After more than thirty years of work in more than a hundred countries, this Neocatechumenate was recognized by Pope John Paul II as an "effective means of Catholic formation for society and the present time." Kiko Argüello, Carmen Hernández and an Italian Priest, Father Mario Pezzi are presently the international team responsible for the Neocatechumenal Way worldwide. The statutes of the Neocatechumenal Way were approved ad experimentum for a period of five years in June 2002. The Statutes, with minimal changes, were given final approval by the Church on June 13, 2008. Today the Neocatechumenal Way is present in more than 110 countries in all the six continents, in nearly 900 dioceses, and in around 8,000 parishes with more than 30,000 communities, 19,000 of which are found in Europe, 10,000 of them in Italy. Architecture, paintings and the liturgy
Through the years, Kiko Argüello has painted a large number of religious paintings, in several cities and localities, cathedrals and churches. He is also a psalmist and has composed well over a hundred and eighty songs of a religious nature, for use in Neocatechumenal Way celebrations and liturgies. Thus an aesthetic renewal has taken place through paintings, architecture, music, songs and liturgical ornaments. In Rome, Kiko has painted huge murals in the crypt of the Church dedicated to the Canadian Martyrs (Ascension of Our Lord into Heaven); in the Church of Saint Frances Cabrini (Holy Trinity) and also in its crypt and in the Church of Saint Aloysius Gonzaga (The Apparition of the Risen Christ to Saint Thomas). In Porto San Giorgio, the centre of the Neocatechumenal Way, near the Sanctuary of Our Lady of Loreto, the International Centre for the New Evangelisation has been built according to Argüello's design. He has set up as well a huge cross and an abstract painting of the Creation. He has also designed many of the 75 Redemptoris Mater Seminaries, especially those of Newark and Denver (USA), Rome and Macerata (Italy), as well as the Neocatechumenal Centre in Madrid, amongst others. In Florence, he has painted the "Corona Misterica", behind the altar of the Church of San Bartolomeo in Tuto, and has designed, together with the Italian architect Alberto Durante, a Catechumenium (a structure encompassing several halls, intended to hold liturgies by the Neocatechumenal Communities and the Diocese). In the Parish of the Holy Trinity in Piacenza, he has painted one of the largest murals in the world (500 square metres). It represents the Glory of Christ Pantocrator, Resurrected, on a golden background. It was inaugurated in the presence of the local Bishop, an official of the Orthodox Church of Moscow and three Eastern Patriarchs.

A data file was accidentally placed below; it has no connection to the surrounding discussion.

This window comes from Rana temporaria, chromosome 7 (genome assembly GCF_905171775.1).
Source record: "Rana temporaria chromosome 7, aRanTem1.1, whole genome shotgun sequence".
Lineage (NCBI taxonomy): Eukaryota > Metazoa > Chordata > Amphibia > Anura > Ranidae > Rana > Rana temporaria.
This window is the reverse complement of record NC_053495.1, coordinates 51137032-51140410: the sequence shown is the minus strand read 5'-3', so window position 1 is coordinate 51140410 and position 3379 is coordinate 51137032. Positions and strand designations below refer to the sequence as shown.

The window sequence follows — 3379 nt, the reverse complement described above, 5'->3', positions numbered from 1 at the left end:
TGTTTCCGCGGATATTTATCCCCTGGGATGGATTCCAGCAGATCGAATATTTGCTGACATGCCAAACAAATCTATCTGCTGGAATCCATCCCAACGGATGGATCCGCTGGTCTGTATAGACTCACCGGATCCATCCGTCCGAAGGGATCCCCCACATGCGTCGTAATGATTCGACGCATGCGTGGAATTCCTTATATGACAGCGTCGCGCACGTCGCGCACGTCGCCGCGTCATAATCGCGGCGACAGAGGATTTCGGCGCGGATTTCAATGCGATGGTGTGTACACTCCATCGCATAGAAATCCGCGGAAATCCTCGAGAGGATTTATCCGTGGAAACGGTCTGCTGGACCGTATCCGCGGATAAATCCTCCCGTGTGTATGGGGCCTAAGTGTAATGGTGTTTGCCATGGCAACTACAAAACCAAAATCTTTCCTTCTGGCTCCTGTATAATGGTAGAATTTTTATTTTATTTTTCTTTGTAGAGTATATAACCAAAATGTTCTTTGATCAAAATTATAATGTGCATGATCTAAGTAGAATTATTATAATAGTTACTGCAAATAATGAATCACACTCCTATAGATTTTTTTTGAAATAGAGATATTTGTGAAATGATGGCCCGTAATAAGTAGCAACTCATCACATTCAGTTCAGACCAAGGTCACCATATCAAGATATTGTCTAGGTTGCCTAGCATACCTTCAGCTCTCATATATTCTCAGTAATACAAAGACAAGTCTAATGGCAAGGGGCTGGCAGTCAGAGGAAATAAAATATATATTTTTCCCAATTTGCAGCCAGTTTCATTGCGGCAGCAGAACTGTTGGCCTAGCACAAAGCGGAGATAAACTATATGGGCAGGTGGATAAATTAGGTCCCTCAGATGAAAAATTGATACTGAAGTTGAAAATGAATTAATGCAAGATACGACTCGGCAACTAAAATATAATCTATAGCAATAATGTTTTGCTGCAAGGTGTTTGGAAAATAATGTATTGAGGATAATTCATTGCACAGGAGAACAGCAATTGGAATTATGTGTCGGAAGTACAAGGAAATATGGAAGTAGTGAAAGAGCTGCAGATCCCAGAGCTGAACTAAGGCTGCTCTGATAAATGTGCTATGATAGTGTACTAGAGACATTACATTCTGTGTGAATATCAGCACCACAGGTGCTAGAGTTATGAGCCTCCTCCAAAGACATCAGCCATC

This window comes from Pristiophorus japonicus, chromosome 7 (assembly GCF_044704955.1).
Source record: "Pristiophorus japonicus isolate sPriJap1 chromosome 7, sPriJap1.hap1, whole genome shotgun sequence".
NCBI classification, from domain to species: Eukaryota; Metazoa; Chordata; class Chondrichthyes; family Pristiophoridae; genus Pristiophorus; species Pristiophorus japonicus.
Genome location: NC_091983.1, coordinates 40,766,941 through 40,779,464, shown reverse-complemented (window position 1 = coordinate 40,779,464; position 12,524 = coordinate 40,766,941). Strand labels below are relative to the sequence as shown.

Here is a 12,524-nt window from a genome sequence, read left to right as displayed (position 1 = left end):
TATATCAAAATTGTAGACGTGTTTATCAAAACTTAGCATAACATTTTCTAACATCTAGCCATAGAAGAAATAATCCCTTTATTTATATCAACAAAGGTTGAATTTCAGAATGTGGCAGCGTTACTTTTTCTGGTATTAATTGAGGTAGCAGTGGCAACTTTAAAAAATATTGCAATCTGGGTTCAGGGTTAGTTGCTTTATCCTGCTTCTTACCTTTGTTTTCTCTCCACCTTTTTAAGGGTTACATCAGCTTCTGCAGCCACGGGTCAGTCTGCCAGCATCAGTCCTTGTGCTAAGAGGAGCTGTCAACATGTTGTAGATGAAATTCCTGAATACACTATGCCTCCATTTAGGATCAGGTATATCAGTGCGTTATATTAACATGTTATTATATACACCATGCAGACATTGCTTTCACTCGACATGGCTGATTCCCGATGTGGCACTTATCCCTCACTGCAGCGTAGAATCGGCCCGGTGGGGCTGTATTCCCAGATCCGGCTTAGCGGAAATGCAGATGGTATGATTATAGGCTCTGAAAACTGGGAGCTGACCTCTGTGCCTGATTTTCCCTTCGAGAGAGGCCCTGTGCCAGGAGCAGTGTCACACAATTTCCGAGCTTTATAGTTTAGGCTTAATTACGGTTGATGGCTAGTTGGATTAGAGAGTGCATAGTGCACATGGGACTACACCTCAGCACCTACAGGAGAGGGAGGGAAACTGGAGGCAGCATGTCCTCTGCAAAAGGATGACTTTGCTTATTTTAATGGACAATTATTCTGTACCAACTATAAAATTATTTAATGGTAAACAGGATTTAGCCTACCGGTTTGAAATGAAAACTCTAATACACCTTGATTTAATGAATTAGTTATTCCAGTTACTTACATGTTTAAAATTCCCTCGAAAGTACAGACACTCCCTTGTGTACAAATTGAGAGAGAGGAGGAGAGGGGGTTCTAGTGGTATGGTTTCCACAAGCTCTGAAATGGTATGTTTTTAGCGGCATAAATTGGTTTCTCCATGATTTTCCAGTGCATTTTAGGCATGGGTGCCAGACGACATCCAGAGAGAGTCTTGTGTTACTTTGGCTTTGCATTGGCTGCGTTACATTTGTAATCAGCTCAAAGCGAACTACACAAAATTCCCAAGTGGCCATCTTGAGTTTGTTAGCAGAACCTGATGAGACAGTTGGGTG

Interior of the Cathedral of Saint Mary the Royal of La Almudena, MadridIn Madrid, Kiko has also designed the architecture of various Cathecumeniums and has painted different themes in the Parishes of El Transito (The Dormition of Our Lady), of Saint Joseph (The Transfiguration), of La Paloma (he designed and painted the chapel dedicated to Pentecost) and of Saint Catherine Labouré (where he designed the architecture of the church together with the German architect Gottfried Klaiber), he painted the Story of Salvation on a golden background all around the temple. Additionally, in the parish of San Frontis de Zamora, he painted a round mural depicting the Birth of Jesus, His Baptism and His Resurrection.
The church of the Holy Family of Nazareth Parish in Oulu, built by the Neocatechumenal Way. February 2006In Finland, in the city of Oulu, he designed, together with the Swiss architect Gabriele Geronzi, the first parish church in a zone where there had never been a Roman Catholic church before. In Israel, he designed, together with a team of architects (Antonio Abalos and Guillermo Soler, Spanish; Mattia Del Prete, Italian; and the above mentioned Gottfried Klaiber), the grand building of the Domus Galilaeae (a centre of biblical formation and place to receive pilgrims to the Holy Land), where he has recently finished the painting of the Last Judgement that decorates the church of this new building. Just before to the royal wedding of Crown Prince Felipe of Spain, Kiko was commissioned by the Cardinal and Bishop to paint the interior of the Almudena Cathedral of the Archdiocese of Madrid and to replace the stained glass windows in time for the said wedding, in 2004. This work has turned out to be controversial, since it had previously been assigned by an open international call to the artist Manuel Ortega in January, 1988. Another issue arose when identical copies of the icons were found in a church in Arroyo Hondo, near Santo Domingo. Kiko is the original artist and his work was duplicated in both the Cathedral and the said church. Those paintings, and many others, have been reproduced in many seminaries and churches and in the Domus Galilaeae Center.
Page last modified: November 16, 2013